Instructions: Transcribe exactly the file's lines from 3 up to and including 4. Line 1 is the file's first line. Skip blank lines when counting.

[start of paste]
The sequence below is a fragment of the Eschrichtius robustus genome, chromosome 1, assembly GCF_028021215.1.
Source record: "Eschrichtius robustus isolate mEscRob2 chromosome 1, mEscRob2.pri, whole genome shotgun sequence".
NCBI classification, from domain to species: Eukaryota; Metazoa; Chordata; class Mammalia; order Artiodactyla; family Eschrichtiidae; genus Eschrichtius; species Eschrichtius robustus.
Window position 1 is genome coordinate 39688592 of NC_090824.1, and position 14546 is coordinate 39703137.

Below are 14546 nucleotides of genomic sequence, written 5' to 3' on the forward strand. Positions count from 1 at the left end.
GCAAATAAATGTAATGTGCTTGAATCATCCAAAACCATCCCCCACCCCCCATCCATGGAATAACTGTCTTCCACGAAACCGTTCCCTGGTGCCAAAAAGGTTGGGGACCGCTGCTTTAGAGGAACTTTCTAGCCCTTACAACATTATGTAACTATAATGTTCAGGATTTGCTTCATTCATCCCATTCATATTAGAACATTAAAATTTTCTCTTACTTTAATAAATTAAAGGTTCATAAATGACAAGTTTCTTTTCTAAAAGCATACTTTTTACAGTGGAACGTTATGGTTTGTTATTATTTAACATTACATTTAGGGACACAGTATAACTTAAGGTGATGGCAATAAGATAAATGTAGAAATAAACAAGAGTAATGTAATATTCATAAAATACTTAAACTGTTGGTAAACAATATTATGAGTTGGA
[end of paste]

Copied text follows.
NCBI classification, from domain to species: Eukaryota; Metazoa; Chordata; class Mammalia; order Artiodactyla; family Eschrichtiidae; genus Eschrichtius; species Eschrichtius robustus.
Window position 1 is genome coordinate 39688592 of NC_090824.1, and position 14546 is coordinate 39703137.